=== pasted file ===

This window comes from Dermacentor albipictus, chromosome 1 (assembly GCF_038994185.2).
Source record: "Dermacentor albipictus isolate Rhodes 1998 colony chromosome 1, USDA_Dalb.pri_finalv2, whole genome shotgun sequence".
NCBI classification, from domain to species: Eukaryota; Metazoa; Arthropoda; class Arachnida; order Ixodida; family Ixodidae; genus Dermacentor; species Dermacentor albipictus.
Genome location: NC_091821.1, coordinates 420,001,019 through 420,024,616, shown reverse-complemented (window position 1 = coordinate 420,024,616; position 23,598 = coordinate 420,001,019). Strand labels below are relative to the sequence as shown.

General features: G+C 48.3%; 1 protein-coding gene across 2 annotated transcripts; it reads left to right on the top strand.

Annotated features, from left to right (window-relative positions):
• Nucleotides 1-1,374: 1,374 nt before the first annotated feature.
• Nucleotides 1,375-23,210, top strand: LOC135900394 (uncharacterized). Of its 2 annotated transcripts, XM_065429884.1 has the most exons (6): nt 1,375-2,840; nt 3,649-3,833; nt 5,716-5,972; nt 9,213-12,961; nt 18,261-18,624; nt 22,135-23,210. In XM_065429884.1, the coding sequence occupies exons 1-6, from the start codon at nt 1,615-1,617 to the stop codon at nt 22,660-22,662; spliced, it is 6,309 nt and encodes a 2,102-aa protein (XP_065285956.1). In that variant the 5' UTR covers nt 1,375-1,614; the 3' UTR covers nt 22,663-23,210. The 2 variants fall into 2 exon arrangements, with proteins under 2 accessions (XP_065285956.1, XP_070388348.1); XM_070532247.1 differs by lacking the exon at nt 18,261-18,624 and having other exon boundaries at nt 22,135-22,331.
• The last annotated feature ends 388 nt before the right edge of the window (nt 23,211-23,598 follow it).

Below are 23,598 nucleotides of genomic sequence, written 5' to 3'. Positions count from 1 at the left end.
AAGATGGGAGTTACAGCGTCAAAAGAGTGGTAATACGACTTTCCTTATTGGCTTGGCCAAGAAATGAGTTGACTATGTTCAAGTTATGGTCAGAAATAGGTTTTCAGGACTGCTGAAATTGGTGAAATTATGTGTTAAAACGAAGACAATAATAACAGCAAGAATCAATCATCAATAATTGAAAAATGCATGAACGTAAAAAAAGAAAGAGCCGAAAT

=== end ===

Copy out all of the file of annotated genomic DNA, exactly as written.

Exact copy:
This window comes from Dermacentor albipictus, chromosome 1 (assembly GCF_038994185.2).
Source record: "Dermacentor albipictus isolate Rhodes 1998 colony chromosome 1, USDA_Dalb.pri_finalv2, whole genome shotgun sequence".
NCBI classification, from domain to species: Eukaryota; Metazoa; Arthropoda; class Arachnida; order Ixodida; family Ixodidae; genus Dermacentor; species Dermacentor albipictus.
Genome location: NC_091821.1, coordinates 420,001,019 through 420,024,616, shown reverse-complemented (window position 1 = coordinate 420,024,616; position 23,598 = coordinate 420,001,019). Strand labels below are relative to the sequence as shown.

General features: G+C 48.3%; 1 protein-coding gene across 2 annotated transcripts; it reads left to right on the top strand.

Annotated features, from left to right (window-relative positions):
• Nucleotides 1-1,374: 1,374 nt before the first annotated feature.
• Nucleotides 1,375-23,210, top strand: LOC135900394 (uncharacterized). Of its 2 annotated transcripts, XM_065429884.1 has the most exons (6): nt 1,375-2,840; nt 3,649-3,833; nt 5,716-5,972; nt 9,213-12,961; nt 18,261-18,624; nt 22,135-23,210. In XM_065429884.1, the coding sequence occupies exons 1-6, from the start codon at nt 1,615-1,617 to the stop codon at nt 22,660-22,662; spliced, it is 6,309 nt and encodes a 2,102-aa protein (XP_065285956.1). In that variant the 5' UTR covers nt 1,375-1,614; the 3' UTR covers nt 22,663-23,210. The 2 variants fall into 2 exon arrangements, with proteins under 2 accessions (XP_065285956.1, XP_070388348.1); XM_070532247.1 differs by lacking the exon at nt 18,261-18,624 and having other exon boundaries at nt 22,135-22,331.
• The last annotated feature ends 388 nt before the right edge of the window (nt 23,211-23,598 follow it).

Below are 23,598 nucleotides of genomic sequence, written 5' to 3'. Positions count from 1 at the left end.
AAGATGGGAGTTACAGCGTCAAAAGAGTGGTAATACGACTTTCCTTATTGGCTTGGCCAAGAAATGAGTTGACTATGTTCAAGTTATGGTCAGAAATAGGTTTTCAGGACTGCTGAAATTGGTGAAATTATGTGTTAAAACGAAGACAATAATAACAGCAAGAATCAATCATCAATAATTGAAAAATGCATGAACGTAAAAAAAGAAAGAGCCGAAAT